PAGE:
On a number of occasions she would flatten herself to the ground and strike a threatening horizontal pose with her head and body crouched low to the ground with feathers sleeked, bill partially open and directed towards whatever unfortunate female had strayed too close and was the subject of her displeasure.  The threatened bird always meekly gave way. I assumed the paler females were maybe younger birds possibly hatched last year.

The variation in plumage colour also applied to the two males present with one slightly the paler. The other I had to assume was an older male. It is not until the male is seen at close quarters that the  beauty of its plumage can truly be admired. Its colours seen against the dark background of the mossy log were magnificent, a gorgeous and colourful combination of orange, brown and pinkish buff with a midnight blue iridescence on its curiously frilled inner flight feathers. It was an absolute beauty and because of their comparative scarcity compared to the females here, I made the most of this rare opportunity to watch it at such close proximity. It does not happen that often believe me, this being only the second time I have managed to see a male so close at this location or anywhere else for that matter.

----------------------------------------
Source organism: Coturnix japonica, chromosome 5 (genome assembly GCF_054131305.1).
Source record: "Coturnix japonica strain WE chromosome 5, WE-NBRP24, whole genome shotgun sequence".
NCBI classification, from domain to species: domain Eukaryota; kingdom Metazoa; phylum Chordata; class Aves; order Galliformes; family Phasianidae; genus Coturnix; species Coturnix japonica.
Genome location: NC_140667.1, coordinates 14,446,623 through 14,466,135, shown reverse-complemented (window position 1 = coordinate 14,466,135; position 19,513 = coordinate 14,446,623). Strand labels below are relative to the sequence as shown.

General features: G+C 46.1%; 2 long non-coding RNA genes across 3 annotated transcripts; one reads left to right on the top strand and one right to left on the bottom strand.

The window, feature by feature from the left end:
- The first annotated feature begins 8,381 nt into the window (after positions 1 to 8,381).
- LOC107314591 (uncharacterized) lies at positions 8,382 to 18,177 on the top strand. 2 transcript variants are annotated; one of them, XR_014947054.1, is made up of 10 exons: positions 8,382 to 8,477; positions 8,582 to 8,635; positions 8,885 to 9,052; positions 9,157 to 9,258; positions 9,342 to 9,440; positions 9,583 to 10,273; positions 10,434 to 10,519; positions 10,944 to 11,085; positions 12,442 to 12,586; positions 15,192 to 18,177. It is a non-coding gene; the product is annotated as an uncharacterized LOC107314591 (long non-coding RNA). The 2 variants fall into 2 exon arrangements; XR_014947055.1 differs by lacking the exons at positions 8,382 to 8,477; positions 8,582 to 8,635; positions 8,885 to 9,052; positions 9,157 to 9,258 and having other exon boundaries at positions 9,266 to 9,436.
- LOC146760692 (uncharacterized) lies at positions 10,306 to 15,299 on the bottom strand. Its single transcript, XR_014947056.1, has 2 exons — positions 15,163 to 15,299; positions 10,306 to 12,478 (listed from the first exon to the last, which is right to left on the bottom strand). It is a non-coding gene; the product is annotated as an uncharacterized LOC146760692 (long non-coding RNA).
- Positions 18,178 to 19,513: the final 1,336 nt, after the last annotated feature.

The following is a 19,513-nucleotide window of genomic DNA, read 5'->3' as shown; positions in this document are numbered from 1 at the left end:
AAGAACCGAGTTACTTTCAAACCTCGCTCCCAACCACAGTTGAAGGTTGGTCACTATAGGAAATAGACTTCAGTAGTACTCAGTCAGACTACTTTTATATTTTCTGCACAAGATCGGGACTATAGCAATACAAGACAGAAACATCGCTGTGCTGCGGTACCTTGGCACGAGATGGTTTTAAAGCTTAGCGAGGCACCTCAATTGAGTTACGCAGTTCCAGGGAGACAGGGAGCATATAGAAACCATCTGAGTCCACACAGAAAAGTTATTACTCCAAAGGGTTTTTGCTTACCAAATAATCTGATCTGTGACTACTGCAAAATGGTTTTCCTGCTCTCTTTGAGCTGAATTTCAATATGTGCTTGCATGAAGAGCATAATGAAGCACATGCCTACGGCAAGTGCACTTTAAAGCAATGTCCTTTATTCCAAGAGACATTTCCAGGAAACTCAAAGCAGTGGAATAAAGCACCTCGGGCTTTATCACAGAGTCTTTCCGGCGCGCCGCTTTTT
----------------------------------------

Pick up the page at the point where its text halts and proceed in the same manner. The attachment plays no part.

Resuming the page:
Male Hawfinch - the paler of the two present. The more colourful and
presumably older male is shown in the images below

The male Hawfinch remained feeding on the ground for some time, only a few feet opposite me, crunching the black sunflower seed casings and swallowing the white kernels, staring inscrutably as it consumed the  seeds, its pale eye at the apex of a black band extending from the bill, appearing even more fierce than that of the female, if that were possible.